Old-Fashioned Mixing Meets Techno Matching
At first glance, New York City may seem like the perfect playground for the gay man playing the dating game, but it can actually be rough terrain. The bars are full of men, yes, but making that first move can be downright scary. And the guy who sounded so wonderful in the personal ad may not live up to expectations.
If you're HIV-positive, finding the right man to date can be even harder. How do you bring up the subject of your HIV status? When? How will he react?
Enter Date Bait, where the old-fashioned mixer meets modern technology to help men make what it calls social and romantic connections in an open and nonthreatening environment. There are general Date Bait get-togethers for all gay men, some for men in specific age groups, some for lesbians, and, since late 1997, sessions specifically for HIV-positive gay men.
The procedure is simple. you arrive at the Date Bait mixer, pay the $15 fee, and sign in. You'll be given a tag with your name and a three-digit ID number to wear, a clipboard and pencil, and a computer card that looks like a lottery ticket. No pre-registration is required, but it's a good idea to get there a bit early; space is limited to 80 participants, and it fills up fast.
You take your seat along with all the others, and a moderator explains the procedure. Each man, in turn, is given one minute to introduce himself and tell a little bit about who he is and what he's looking for in a date.
As you listen to the introductions, you jot down the ID numbers of the guys you think you might like to date. The chairs are arranged in a circular formation that allows everyone to see and hear what they need to in order to reach a decision.
After the introductions (this takes about an hour) comes the mingling part. For the next 45 minutes to an hour, you move around the room checking out (and being checked out by) potential dates. As you stop and chat with various men, you may add some numbers to your list, or you may take some off. The aim is to find out what you have in common, and the well-lit room avoids a meat-rack atmosphere.
Finally, its time to make your choices. You carefully fill in the little spaces on the computer card with the ID numbers of the men you are interested in, hand the card in, then relax and mingle some more while the high-tech stuff happens.
The Date Bait computer compares your card with those of all the men in whom you expressed interest. If your number comes up on one of their cards, you have a match! Each of you is informed of the others interest so you can get each others phone numbers and arrange your date.
"The minimum definition of date is a half-hour meeting one-on-one in a public place. So its not a one-night-stand type of thing," says Date Bait founder Rafael Risemberg.
Date Bait matches people only when the interest is mutual. You may get one match, you may get several, or you may not get any. If you choose someone who doesn't choose you (or vice versa), no match occurs. "Since the other person doesn't know that you chose him," says Risemberg, "there's no embarrassment, no rejection."
Risemberg founded Date Bait in 1996 primarily due to his own desire to get dates without having to deal with the bars and the personals. The idea was so popular that it has since become a small business, with several get-togethers held every month.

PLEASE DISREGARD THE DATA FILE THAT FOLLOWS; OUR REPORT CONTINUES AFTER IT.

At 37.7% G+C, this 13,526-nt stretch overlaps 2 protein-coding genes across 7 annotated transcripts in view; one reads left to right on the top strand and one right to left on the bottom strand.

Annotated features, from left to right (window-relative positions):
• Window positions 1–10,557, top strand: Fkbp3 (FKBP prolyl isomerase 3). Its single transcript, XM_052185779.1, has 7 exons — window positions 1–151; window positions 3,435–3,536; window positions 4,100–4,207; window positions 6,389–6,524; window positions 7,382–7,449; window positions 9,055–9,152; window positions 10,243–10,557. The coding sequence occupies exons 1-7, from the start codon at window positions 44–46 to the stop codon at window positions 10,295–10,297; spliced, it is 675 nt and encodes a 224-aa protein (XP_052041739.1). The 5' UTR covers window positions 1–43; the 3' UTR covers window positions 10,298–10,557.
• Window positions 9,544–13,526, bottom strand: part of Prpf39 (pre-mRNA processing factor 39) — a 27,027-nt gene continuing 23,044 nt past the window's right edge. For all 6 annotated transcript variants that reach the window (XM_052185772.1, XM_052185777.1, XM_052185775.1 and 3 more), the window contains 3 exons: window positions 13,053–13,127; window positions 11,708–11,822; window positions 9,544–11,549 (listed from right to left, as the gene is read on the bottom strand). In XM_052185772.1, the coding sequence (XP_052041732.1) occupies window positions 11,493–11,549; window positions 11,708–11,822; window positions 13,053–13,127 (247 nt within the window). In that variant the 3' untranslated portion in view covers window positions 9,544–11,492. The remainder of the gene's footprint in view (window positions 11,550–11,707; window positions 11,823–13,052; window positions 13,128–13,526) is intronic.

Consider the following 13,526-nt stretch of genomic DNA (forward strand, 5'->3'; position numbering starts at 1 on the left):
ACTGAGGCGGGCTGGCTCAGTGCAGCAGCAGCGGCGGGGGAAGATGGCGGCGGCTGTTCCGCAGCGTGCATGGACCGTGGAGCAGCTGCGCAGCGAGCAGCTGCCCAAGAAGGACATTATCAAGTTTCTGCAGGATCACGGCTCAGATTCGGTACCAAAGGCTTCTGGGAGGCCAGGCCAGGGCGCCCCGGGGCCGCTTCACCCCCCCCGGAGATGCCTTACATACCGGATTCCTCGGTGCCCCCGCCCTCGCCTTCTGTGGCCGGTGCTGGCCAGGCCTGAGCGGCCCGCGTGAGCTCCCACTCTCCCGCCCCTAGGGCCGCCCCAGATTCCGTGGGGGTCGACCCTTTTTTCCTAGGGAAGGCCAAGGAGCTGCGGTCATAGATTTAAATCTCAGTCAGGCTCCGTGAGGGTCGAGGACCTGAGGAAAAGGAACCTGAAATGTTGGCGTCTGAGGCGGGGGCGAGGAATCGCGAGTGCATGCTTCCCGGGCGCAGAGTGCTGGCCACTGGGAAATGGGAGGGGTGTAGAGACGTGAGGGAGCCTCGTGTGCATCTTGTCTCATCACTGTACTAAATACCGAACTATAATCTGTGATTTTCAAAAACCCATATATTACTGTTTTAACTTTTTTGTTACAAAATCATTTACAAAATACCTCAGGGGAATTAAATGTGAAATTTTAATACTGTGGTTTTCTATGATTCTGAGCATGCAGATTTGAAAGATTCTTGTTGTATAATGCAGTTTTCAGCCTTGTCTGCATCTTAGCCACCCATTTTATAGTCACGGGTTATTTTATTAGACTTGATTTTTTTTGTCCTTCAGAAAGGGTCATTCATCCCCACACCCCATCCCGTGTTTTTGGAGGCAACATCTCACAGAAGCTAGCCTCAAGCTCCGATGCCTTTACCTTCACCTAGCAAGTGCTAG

When Date Bait started, it sponsored only the all-inclusive (for HIV-positive and HIV-negative men) socials, and some HIV-positive men were uncomfortable about when and how to disclose their status. They approached Risemberg about arranging the same type of mixers specifically for them, reasoning that if everyone in the room is HIV-positive, disclosure is no longer an issue.
Risemberg was happy to oblige, and positives-only mixers are now a regular Date Bait feature. Five have been held so far, two more are scheduled (see below), and the reaction has been ... well ... positive. In fact, using the number of matches per mixer as the criterion, the HIV-positive sessions are even more successful than the all-inclusive ones. In the latter, about 60 percent of the participants are usually matched with at least one other person, no mean feat in itself. In the positives-only groups, however, the match rate regularly rises to 70 percent, and sometimes higher.
So who are these guys, and what are they looking for? They are all kinds of gay men with HIV. Attendance is very diverse and includes a significant ratio of people of color. And they're looking for the same variety of things that anyone else is looking for on a date. "People who go there tend to be relationship-oriented," says Risemberg. "We don't ask that they be. They could be there to make friends."
Date Bait has even started to receive national media. A television segment on the organization was aired on Up to the Minute, CBSs overnight news show, and was made available to local CBS affiliates for broadcast in their regular newscast.
Co-sponsored by Body Positive, Date Bait's next mixers for HIV-positive men are scheduled for Saturday, September 26, and Saturday, November 28. Both begin at 7:30 p.m., and will be held in the basement meeting place at A Different Light Bookstore, 151 West 19th Street. You can find out more about Dait Bait and its schedule of mixers by calling (212) 501-6443 or by visiting its web site at www.datebait.com.
This article was provided by Body Positive. It is a part of the publication Body Positive.